A Hill Tribe Resettles in the Land of 10,000 Lakes

Beginning 35 years ago, members of the Hmong hill tribe from Laos have resettled as refugees in the United States. Now a Hmong-American historian offers a rare scholarly insider’s look at their experience.

In Hmong America: Reconstructing Community in Diaspora (University of Illinois Press), Chia Youyee Vang traces the path of the Hmong from the highlands of Laos, where they were embroiled in the conflict between pro-Communist and U.S.-backed anti-Communist forces, to resettlement.

Vang, an assistant professor of history at the University of Wisconsin at Milwaukee, focuses not so much on the victimization of Hmong refugees as on their agency: how they gathered in large communities in the Midwest and California in spite of some U.S.-government efforts to disperse them, and how they created ethnic organizations, churches, and funeral homes that reinforce their cultural bonds....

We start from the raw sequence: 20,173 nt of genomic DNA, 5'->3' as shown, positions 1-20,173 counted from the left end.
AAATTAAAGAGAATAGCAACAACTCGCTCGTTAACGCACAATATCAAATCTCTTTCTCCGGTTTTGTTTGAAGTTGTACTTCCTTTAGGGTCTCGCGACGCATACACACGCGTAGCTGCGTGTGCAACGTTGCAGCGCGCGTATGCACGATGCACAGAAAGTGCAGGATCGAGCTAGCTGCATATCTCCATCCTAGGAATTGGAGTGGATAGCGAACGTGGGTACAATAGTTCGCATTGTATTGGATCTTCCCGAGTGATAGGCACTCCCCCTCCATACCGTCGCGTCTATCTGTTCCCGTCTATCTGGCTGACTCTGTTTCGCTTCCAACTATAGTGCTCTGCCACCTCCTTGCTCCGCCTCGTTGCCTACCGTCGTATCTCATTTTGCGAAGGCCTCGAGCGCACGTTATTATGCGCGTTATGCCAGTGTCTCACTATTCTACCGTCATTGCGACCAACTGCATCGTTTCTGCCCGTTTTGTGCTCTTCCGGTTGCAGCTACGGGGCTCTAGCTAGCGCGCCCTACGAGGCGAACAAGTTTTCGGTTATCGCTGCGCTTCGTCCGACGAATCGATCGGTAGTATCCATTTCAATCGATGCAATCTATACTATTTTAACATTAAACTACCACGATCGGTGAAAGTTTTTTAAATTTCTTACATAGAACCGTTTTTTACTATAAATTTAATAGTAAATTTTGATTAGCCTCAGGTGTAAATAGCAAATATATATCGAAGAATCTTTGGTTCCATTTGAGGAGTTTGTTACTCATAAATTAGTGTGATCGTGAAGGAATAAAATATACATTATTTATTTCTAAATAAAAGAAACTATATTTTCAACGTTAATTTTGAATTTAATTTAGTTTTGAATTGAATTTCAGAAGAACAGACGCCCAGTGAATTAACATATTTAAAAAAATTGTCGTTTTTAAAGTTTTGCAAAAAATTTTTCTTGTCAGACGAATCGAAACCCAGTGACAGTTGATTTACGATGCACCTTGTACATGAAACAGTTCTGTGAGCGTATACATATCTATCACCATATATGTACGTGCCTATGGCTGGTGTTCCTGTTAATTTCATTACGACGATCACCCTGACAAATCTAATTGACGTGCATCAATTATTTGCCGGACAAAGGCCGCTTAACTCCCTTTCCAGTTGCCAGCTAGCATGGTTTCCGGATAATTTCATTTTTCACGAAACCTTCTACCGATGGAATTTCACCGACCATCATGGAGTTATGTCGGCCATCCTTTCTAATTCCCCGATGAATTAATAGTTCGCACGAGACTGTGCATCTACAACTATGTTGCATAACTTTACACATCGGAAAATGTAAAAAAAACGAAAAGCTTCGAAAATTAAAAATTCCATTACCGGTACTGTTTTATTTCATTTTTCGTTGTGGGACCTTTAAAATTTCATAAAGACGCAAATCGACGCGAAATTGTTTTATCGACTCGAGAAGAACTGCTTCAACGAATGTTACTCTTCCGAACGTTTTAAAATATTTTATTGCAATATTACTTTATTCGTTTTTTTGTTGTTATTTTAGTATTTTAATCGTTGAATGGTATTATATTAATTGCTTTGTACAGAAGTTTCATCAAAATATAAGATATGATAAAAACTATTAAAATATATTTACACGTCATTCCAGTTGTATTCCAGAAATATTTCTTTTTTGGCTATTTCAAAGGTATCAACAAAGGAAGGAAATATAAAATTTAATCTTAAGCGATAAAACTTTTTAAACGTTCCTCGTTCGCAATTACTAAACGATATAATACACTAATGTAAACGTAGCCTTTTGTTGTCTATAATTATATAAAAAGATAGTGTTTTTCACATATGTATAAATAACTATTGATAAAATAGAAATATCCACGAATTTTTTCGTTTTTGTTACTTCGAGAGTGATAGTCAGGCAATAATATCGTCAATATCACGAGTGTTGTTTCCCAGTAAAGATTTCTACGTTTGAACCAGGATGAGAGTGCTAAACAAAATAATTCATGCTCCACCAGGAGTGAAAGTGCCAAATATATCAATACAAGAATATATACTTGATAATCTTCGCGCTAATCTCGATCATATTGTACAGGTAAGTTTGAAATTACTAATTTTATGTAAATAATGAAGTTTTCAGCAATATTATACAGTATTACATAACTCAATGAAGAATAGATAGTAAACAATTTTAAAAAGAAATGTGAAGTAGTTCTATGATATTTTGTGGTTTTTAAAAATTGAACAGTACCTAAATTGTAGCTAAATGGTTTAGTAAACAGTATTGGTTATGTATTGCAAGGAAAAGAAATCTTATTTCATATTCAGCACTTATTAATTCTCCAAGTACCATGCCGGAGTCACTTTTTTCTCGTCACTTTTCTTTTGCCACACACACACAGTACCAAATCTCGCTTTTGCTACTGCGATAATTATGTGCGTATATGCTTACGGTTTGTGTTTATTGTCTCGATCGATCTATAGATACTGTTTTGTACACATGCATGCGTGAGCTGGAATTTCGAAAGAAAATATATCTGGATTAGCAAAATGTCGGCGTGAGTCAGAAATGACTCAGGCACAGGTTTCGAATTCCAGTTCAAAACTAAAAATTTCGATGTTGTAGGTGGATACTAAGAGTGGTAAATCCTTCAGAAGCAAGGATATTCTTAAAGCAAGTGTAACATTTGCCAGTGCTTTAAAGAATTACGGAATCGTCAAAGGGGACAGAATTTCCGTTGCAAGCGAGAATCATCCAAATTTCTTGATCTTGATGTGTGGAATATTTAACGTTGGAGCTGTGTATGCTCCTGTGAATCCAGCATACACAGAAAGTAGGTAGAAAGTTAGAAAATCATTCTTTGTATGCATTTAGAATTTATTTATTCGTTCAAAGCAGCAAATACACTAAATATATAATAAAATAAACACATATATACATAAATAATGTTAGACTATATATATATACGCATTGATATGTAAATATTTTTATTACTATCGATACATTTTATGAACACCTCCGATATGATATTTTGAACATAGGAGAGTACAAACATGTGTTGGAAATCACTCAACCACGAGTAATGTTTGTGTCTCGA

Q. As a member of the one-and-a-half generation, do you feel as if the experiences of the older generations of Hmong were shared with you as you were growing up? Or was it not until you began your work as a historian that you learned in any detail what led to the diaspora?

A. Even before I began my work as a historian, I was interested and paid attention to things occurring in the Hmong community. Many in the 1.5 generation have heard about our parents’ experiences during and after the war. Parents often remind us of the difficulties they encountered as a way to encourage us to work hard and make something of ourselves....

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